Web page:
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Burying the Lead
Following Typhoon Haiyan, 60 Filipino families were forced to move into Leyte Provincial Jail after being left homeless and destitute. For close to a year, they lived alongside their incarcerated relatives, some of whom were accused of rape and homicide. I gained access to the prison and verified that families continued to live in the jail after 6 months.
Since this series was shot, the families have long since left the jail, but their fates are unknown to me. I began to question where these images fit into my own life as a result. It disturbed me how quickly news breaks and inevitably disappears while one’s images remain interred in the archive.
For an upcoming survey and exhibition of contemporary Filipino photographers in Manila, I was presented with the opportunity to show new work, but decided to move backwards, revisit this series, and create one of a kind ambrotypes (photographs on glass) using the 19th century wet-plate collodion process out of my original digital files with the help of The Penumbra Foundation.
Everything about this series is outdated or rather obscure from the aesthetic to the location itself. As captions, I’ve used traditional Filipino riddles in various dialects that I’ve collected.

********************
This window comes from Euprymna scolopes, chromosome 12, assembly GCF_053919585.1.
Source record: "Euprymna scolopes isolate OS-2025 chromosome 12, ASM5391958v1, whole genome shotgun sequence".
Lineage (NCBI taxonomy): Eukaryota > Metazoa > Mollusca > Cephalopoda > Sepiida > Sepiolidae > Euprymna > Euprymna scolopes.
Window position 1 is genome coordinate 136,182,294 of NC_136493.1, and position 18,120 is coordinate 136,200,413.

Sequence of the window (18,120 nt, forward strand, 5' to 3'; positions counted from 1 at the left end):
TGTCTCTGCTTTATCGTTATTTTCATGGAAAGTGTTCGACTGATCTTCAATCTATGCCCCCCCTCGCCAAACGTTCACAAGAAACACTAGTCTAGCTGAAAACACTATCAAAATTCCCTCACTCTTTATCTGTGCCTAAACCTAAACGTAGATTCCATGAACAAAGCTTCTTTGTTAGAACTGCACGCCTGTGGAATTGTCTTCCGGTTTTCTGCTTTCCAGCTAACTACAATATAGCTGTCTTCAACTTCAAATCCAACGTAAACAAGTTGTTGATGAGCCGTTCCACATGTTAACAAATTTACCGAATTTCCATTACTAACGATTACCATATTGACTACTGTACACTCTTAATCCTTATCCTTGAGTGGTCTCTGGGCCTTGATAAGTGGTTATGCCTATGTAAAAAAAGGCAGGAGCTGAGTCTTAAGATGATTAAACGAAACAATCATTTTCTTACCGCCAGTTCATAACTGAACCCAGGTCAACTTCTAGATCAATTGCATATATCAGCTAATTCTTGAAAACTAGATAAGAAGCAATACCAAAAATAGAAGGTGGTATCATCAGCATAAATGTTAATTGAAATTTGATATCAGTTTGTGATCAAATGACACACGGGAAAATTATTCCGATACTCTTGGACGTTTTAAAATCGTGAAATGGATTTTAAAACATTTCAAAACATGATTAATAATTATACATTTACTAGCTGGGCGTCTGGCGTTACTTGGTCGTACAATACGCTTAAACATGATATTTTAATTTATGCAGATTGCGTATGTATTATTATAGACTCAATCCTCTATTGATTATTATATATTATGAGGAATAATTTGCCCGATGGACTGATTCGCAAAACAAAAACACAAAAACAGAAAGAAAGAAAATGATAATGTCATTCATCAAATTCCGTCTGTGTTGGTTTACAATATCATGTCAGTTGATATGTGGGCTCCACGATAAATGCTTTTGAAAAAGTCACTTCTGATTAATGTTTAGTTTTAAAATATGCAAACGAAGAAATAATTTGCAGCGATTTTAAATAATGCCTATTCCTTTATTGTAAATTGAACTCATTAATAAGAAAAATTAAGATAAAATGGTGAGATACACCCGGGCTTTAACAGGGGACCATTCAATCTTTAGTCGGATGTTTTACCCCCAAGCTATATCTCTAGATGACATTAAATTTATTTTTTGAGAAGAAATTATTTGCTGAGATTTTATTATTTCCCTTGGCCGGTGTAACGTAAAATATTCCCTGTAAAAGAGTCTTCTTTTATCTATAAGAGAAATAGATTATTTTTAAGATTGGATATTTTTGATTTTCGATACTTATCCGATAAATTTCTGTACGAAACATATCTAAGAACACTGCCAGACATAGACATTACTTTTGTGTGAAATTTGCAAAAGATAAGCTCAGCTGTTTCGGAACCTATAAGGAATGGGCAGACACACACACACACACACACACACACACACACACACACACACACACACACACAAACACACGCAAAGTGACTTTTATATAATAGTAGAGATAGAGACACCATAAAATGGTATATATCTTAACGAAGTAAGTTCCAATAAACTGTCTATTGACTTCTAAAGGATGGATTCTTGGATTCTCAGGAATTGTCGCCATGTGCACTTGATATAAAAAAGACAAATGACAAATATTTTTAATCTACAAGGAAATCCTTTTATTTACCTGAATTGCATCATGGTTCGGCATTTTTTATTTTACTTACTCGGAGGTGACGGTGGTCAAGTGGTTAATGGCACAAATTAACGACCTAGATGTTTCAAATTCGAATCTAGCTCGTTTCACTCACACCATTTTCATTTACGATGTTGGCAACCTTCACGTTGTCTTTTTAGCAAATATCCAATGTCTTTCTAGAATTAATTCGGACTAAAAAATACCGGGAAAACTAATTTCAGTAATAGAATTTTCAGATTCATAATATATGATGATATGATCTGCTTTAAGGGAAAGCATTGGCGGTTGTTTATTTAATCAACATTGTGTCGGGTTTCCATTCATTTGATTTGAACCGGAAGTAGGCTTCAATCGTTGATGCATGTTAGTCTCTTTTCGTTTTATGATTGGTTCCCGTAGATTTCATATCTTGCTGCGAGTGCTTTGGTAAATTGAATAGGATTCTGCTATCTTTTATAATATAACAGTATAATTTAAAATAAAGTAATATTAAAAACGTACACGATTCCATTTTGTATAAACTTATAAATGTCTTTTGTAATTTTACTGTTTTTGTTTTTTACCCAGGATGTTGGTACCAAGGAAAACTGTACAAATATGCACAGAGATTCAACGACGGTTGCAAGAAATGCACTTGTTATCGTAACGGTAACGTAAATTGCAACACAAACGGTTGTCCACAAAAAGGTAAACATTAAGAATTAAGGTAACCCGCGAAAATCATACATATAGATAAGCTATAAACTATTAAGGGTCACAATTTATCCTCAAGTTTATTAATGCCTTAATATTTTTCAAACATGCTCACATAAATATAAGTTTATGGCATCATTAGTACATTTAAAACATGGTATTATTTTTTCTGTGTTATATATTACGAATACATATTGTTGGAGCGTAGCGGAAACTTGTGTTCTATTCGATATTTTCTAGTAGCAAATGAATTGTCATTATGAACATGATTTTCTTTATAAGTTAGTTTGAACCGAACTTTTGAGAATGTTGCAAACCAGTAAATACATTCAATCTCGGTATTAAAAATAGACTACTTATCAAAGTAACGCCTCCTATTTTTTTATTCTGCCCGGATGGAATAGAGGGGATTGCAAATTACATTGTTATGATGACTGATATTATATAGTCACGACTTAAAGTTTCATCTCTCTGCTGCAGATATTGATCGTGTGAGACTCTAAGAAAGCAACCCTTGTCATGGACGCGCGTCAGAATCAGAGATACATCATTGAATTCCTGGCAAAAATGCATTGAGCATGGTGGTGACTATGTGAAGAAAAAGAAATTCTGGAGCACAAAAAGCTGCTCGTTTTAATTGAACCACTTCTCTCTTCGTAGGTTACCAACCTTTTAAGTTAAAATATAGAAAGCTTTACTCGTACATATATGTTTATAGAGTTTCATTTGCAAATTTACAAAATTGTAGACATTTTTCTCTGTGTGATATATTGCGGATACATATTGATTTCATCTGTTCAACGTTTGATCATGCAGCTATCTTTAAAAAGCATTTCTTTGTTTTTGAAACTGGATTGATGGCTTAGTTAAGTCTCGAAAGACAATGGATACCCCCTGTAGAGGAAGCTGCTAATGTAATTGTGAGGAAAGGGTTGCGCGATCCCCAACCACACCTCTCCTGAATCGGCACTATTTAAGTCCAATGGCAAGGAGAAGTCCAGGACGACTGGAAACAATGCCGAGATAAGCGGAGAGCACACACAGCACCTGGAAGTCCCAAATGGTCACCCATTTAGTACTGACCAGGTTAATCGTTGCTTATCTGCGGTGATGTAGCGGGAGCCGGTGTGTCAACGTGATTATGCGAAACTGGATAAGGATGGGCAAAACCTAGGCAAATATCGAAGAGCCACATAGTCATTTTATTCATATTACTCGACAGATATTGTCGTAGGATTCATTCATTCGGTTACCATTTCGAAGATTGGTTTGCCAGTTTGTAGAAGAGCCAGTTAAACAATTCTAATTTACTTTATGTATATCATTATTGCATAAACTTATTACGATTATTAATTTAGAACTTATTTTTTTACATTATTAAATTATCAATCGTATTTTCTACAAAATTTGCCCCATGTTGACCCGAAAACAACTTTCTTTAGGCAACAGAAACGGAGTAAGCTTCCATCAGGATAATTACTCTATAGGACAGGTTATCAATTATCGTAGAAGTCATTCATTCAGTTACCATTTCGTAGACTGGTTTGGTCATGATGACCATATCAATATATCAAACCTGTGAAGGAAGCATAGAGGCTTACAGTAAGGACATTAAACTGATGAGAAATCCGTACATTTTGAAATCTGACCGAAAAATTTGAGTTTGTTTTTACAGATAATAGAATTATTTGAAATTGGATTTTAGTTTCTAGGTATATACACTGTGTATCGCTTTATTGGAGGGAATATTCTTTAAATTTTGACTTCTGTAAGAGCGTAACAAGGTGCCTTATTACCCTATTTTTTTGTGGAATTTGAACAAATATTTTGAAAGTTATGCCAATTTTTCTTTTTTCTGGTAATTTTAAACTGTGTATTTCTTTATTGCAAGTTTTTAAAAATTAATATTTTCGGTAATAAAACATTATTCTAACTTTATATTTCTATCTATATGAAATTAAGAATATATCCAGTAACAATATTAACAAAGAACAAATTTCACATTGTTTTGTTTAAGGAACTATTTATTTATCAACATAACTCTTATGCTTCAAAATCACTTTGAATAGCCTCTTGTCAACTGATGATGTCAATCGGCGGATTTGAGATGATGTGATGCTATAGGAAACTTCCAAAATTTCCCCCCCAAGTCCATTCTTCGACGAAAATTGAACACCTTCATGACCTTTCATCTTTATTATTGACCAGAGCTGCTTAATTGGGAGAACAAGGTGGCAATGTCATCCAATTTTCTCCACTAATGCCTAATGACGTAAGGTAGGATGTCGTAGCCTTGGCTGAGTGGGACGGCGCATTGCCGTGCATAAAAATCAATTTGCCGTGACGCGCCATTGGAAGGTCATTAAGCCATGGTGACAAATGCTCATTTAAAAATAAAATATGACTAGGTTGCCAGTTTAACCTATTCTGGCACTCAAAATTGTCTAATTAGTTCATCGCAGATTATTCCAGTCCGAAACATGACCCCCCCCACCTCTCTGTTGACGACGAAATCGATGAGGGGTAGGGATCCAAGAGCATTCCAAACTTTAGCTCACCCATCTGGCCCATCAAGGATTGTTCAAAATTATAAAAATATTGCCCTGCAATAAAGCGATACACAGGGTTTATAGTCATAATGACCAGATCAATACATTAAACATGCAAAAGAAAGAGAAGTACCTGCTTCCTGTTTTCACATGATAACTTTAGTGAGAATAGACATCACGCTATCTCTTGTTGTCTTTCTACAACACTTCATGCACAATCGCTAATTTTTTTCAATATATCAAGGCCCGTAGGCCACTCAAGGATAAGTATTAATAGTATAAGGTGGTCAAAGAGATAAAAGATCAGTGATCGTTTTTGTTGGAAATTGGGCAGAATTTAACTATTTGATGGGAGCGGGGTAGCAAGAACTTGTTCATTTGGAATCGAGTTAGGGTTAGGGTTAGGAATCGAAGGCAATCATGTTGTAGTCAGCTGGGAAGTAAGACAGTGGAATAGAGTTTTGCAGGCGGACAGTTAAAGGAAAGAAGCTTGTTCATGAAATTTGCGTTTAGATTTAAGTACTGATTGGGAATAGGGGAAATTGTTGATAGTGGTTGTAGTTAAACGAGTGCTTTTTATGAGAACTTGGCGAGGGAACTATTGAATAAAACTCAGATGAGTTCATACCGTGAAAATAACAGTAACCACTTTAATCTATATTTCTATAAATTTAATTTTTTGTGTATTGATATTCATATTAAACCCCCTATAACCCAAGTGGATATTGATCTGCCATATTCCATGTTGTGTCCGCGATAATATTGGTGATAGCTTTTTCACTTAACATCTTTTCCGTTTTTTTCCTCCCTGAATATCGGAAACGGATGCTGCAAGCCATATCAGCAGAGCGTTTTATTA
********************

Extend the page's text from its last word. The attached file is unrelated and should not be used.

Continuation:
As opposed to an exercise engaging in nostalgia, my decisions emerged from a need to consecrate and imbue these seemingly generic and direct images of Filipino faces with the fragility and unseen idiosyncrasies of that traumatic moment in time.
Lawrence Sumulong (b. 1987) is an emerging photographer based in New York City. He received his B.A. from Grinnell College in Iowa where he studied creative writing and won the James Norman Hall Aspiring Writer Award as well as the Lorabel Richardson American Academy of Poets Prize.
His work has appeared in The GroundTruth Project, a global journalism initiative supported by the Pulitzer Center on Crisis Reporting, Le Monde’s M Magazine, the Milk Gallery, The New Yorker: Photo Booth, The New York Times, NPR, and Verve: The New Breed of Documentary Photographers.
His postcard series for the publication, Abe’s Penny, is in the permanent collection of the Museum of Modern Art Library and the Brooklyn Museum Library.
He is the photo editor at Jazz at Lincoln Center.